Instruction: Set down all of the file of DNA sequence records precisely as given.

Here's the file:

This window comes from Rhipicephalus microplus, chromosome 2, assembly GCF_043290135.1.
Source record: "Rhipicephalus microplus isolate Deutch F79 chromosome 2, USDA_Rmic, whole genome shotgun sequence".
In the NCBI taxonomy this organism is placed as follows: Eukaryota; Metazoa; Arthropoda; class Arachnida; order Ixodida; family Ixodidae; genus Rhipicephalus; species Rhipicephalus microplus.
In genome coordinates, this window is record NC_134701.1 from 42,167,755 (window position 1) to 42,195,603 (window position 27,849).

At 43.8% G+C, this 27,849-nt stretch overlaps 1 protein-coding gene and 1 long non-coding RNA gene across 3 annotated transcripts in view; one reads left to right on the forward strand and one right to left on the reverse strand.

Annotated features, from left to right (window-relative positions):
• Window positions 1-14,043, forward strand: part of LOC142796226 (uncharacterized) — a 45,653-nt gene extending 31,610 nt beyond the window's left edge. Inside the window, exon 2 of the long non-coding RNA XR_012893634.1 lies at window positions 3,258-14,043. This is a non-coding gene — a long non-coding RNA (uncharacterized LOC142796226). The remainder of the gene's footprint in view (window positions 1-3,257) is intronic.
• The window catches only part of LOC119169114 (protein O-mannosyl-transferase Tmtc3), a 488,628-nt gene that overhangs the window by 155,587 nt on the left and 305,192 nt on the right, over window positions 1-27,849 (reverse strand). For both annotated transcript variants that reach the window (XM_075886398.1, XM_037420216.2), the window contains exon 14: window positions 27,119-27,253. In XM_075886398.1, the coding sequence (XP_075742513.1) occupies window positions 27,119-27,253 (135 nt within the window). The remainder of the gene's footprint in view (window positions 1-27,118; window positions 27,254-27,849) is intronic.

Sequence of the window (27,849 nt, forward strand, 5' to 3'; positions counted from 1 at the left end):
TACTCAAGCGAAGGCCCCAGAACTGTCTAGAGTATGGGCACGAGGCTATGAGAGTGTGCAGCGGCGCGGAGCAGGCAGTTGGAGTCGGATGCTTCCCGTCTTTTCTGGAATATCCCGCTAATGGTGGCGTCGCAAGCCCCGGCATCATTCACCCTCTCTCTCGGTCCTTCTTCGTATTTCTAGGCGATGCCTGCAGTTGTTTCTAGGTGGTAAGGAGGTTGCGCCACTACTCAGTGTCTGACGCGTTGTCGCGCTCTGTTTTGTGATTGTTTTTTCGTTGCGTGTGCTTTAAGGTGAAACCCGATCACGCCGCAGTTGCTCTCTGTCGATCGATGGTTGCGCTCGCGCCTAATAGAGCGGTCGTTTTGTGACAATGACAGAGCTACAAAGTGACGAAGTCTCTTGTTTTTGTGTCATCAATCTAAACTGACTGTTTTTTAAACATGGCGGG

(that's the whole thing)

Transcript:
This window comes from Rhipicephalus microplus, chromosome 2, assembly GCF_043290135.1.
Source record: "Rhipicephalus microplus isolate Deutch F79 chromosome 2, USDA_Rmic, whole genome shotgun sequence".
In the NCBI taxonomy this organism is placed as follows: Eukaryota; Metazoa; Arthropoda; class Arachnida; order Ixodida; family Ixodidae; genus Rhipicephalus; species Rhipicephalus microplus.
In genome coordinates, this window is record NC_134701.1 from 42,167,755 (window position 1) to 42,195,603 (window position 27,849).

At 43.8% G+C, this 27,849-nt stretch overlaps 1 protein-coding gene and 1 long non-coding RNA gene across 3 annotated transcripts in view; one reads left to right on the forward strand and one right to left on the reverse strand.

Annotated features, from left to right (window-relative positions):
• Window positions 1-14,043, forward strand: part of LOC142796226 (uncharacterized) — a 45,653-nt gene extending 31,610 nt beyond the window's left edge. Inside the window, exon 2 of the long non-coding RNA XR_012893634.1 lies at window positions 3,258-14,043. This is a non-coding gene — a long non-coding RNA (uncharacterized LOC142796226). The remainder of the gene's footprint in view (window positions 1-3,257) is intronic.
• The window catches only part of LOC119169114 (protein O-mannosyl-transferase Tmtc3), a 488,628-nt gene that overhangs the window by 155,587 nt on the left and 305,192 nt on the right, over window positions 1-27,849 (reverse strand). For both annotated transcript variants that reach the window (XM_075886398.1, XM_037420216.2), the window contains exon 14: window positions 27,119-27,253. In XM_075886398.1, the coding sequence (XP_075742513.1) occupies window positions 27,119-27,253 (135 nt within the window). The remainder of the gene's footprint in view (window positions 1-27,118; window positions 27,254-27,849) is intronic.

Sequence of the window (27,849 nt, forward strand, 5' to 3'; positions counted from 1 at the left end):
TACTCAAGCGAAGGCCCCAGAACTGTCTAGAGTATGGGCACGAGGCTATGAGAGTGTGCAGCGGCGCGGAGCAGGCAGTTGGAGTCGGATGCTTCCCGTCTTTTCTGGAATATCCCGCTAATGGTGGCGTCGCAAGCCCCGGCATCATTCACCCTCTCTCTCGGTCCTTCTTCGTATTTCTAGGCGATGCCTGCAGTTGTTTCTAGGTGGTAAGGAGGTTGCGCCACTACTCAGTGTCTGACGCGTTGTCGCGCTCTGTTTTGTGATTGTTTTTTCGTTGCGTGTGCTTTAAGGTGAAACCCGATCACGCCGCAGTTGCTCTCTGTCGATCGATGGTTGCGCTCGCGCCTAATAGAGCGGTCGTTTTGTGACAATGACAGAGCTACAAAGTGACGAAGTCTCTTGTTTTTGTGTCATCAATCTAAACTGACTGTTTTTTAAACATGGCGGG